In this default forwarding mode, the AP handles all 802.11802.11 is an evolving family of specifications for wireless LANs developed by a working group of the Institute of Electrical and Electronics Engineers (IEEE). 802.11 standards use the Ethernet protocol and Carrier Sense Multiple Access with collision avoidance (CSMA/CA) for path sharing. association requests and responses, but sends all 802.11802.11 is an evolving family of specifications for wireless LANs developed by a working group of the Institute of Electrical and Electronics Engineers (IEEE). 802.11 standards use the Ethernet protocol and Carrier Sense Multiple Access with collision avoidance (CSMA/CA) for path sharing. data packets, action frames and EAPOL frames over a GREGeneric Routing Encapsulation. GRE is an IP encapsulation protocol that is used to transport packets over a network. tunnel to the managed device for processing. The managed device removes or adds the GREGeneric Routing Encapsulation. GRE is an IP encapsulation protocol that is used to transport packets over a network. headers, decrypts or encrypts 802.11802.11 is an evolving family of specifications for wireless LANs developed by a working group of the Institute of Electrical and Electronics Engineers (IEEE). 802.11 standards use the Ethernet protocol and Carrier Sense Multiple Access with collision avoidance (CSMA/CA) for path sharing. frames and applies firewallFirewall is a network security system used for preventing unauthorized access to or from a private network. rules to the user traffic as usual. This parameter controls whether data is tunneled to the managed device using generic routing encapsulation (GREGeneric Routing Encapsulation. GRE is an IP encapsulation protocol that is used to transport packets over a network.), bridged into the local EthernetEthernet is a network protocol for data transmission over LAN. LANLocal Area Network. A LAN is a network of connected devices within a distinct geographic area such as an office or a commercial establishment and share a common communications line or wireless link to a server. (for remote APsRemote APs extend corporate network to the users working from home or at temporary work sites. Remote APs are deplyed at branch office sites and are connected to the central network on a WAN link.), or a combination thereof depending on the destination (corporate traffic goes to the managed device, and Internet access remains local). All forwarding modes support bandBand refers to a specified range of frequencies of electromagnetic radiation. steering, TSPECTraffic Specification. TSPEC allows an 802.11e client or a QoS-capable wireless client to signal its traffic requirements to the AP. or TCLAS enforcement, 802.11k802.11k is an IEEE standard that enables APs and client devices to discover the best available radio resources for seamless BSS transition in a WLAN. and station blacklisting.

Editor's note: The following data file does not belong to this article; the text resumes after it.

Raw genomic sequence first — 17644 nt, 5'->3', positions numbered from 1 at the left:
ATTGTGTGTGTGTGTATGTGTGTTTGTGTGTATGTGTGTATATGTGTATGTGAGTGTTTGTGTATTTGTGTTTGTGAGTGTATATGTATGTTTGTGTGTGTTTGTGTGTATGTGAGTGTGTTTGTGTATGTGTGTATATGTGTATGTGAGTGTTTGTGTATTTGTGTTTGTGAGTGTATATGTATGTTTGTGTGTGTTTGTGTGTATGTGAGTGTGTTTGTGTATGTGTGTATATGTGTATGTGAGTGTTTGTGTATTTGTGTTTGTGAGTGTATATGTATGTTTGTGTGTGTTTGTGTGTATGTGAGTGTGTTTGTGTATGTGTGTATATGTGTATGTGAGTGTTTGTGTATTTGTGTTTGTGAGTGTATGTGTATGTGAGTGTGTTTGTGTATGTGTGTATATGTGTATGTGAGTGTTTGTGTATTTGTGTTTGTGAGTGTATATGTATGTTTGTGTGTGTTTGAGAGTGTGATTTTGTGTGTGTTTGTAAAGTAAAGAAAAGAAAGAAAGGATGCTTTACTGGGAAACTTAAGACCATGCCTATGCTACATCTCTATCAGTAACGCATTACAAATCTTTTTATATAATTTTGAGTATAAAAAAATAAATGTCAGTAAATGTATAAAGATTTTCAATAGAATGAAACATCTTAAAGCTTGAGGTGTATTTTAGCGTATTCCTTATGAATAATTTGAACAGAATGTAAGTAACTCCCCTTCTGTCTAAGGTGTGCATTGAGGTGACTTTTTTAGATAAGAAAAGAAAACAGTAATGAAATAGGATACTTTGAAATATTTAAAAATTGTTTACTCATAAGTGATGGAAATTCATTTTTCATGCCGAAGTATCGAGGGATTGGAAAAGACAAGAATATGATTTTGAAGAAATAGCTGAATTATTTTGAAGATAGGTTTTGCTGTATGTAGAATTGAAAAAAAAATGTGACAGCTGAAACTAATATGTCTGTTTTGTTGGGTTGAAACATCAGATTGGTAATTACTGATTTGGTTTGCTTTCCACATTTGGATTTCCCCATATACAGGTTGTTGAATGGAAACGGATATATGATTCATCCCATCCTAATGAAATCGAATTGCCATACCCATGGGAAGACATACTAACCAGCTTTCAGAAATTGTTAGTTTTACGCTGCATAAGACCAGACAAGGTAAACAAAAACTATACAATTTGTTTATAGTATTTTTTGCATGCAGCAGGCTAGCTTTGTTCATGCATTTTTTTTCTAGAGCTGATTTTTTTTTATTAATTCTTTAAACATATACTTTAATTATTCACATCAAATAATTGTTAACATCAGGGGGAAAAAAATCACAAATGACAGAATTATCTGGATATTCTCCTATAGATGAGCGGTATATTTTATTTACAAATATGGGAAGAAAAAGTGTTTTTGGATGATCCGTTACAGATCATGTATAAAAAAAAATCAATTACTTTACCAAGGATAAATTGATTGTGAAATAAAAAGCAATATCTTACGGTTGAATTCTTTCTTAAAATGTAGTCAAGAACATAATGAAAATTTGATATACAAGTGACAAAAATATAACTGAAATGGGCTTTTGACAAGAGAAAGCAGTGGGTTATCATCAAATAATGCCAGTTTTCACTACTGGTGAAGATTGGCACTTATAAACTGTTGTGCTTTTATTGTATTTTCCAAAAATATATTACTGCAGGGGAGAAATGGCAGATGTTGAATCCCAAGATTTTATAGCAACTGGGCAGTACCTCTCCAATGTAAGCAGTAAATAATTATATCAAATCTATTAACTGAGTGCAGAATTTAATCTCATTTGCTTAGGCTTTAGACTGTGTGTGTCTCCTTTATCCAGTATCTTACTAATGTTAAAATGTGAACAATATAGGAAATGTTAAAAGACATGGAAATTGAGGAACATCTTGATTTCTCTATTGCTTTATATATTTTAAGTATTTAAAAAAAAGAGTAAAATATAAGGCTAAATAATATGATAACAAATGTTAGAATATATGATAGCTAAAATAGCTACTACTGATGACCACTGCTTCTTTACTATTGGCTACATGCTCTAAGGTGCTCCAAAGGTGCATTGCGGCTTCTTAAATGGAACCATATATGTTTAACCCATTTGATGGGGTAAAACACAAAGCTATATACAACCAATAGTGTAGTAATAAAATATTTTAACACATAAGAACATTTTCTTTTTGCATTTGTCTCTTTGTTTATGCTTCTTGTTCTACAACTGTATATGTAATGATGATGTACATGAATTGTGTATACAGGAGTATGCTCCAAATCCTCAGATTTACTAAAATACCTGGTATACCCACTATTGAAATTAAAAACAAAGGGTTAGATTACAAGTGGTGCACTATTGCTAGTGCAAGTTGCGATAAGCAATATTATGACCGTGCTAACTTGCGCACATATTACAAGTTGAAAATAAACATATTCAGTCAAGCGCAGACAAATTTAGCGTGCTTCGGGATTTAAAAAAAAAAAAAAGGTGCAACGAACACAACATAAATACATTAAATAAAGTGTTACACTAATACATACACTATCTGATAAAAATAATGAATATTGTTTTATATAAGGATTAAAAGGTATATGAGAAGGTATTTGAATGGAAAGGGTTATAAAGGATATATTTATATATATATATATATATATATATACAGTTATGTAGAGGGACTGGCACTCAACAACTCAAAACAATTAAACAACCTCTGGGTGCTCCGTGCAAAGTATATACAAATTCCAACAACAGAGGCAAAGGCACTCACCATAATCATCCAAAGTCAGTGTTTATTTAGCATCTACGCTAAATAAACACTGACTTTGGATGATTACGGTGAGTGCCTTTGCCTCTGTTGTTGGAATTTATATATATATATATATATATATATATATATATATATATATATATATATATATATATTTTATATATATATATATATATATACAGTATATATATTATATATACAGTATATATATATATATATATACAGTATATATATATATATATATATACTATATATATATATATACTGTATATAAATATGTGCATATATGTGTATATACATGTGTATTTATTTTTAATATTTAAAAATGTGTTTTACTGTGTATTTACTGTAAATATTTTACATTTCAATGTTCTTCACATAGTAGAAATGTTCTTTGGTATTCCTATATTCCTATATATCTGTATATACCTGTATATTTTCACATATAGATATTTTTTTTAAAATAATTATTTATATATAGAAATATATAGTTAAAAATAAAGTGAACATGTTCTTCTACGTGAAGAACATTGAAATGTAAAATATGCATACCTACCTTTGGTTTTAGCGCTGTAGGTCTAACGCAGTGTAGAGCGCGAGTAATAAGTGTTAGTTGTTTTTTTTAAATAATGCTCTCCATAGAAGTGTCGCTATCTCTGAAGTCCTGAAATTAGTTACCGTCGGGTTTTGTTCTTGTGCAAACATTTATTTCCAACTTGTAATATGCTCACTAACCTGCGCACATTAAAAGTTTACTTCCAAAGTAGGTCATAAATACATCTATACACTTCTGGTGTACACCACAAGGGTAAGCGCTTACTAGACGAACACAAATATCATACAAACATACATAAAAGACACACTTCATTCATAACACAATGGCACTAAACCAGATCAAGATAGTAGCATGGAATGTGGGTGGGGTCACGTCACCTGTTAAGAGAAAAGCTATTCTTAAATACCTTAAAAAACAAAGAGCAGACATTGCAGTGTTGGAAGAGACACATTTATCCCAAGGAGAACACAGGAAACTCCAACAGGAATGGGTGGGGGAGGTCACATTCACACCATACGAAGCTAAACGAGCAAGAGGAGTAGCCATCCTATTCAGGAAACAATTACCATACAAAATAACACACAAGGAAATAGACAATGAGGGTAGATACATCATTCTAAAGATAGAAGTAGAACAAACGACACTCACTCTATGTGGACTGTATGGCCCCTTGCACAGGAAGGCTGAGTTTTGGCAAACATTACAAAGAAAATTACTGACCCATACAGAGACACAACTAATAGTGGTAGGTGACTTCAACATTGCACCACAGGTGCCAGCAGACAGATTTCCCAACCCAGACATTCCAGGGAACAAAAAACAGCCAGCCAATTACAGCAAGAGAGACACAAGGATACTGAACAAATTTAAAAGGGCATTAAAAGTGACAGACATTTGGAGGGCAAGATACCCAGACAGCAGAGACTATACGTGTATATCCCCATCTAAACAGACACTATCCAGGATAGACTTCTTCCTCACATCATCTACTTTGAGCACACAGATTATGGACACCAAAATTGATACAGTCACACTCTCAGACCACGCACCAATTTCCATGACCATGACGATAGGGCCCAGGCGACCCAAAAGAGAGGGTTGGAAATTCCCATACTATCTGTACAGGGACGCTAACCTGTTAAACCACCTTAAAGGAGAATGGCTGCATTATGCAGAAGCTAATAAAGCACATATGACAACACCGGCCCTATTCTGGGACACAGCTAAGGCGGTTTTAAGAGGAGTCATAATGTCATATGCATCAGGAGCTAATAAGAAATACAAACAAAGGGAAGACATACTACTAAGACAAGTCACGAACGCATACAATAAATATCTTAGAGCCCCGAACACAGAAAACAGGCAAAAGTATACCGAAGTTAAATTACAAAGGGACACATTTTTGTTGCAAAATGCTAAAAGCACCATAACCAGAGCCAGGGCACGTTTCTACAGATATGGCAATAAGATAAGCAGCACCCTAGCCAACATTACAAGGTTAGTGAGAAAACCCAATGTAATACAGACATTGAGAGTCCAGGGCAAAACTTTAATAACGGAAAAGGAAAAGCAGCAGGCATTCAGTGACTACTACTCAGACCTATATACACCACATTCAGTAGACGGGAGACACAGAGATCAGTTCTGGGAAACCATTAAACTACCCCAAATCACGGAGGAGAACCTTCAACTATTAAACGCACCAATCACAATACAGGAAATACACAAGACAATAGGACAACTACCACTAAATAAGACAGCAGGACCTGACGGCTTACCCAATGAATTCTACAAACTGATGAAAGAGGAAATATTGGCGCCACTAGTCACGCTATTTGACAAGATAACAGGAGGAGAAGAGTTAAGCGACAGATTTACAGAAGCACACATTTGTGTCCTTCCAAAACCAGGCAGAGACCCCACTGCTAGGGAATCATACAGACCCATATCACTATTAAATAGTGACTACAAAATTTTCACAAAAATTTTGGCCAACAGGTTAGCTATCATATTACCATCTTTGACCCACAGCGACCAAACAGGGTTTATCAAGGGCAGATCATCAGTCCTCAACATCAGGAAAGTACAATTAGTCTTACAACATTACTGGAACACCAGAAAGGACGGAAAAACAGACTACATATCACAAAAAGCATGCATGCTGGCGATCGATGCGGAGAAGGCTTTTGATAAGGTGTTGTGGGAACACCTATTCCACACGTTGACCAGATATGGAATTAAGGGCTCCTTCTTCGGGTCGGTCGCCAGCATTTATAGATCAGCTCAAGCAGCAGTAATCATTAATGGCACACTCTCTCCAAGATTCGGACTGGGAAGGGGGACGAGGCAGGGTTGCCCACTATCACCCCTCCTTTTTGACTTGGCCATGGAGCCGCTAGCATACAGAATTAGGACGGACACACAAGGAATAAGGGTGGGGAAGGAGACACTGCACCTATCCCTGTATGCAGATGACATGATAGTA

bridge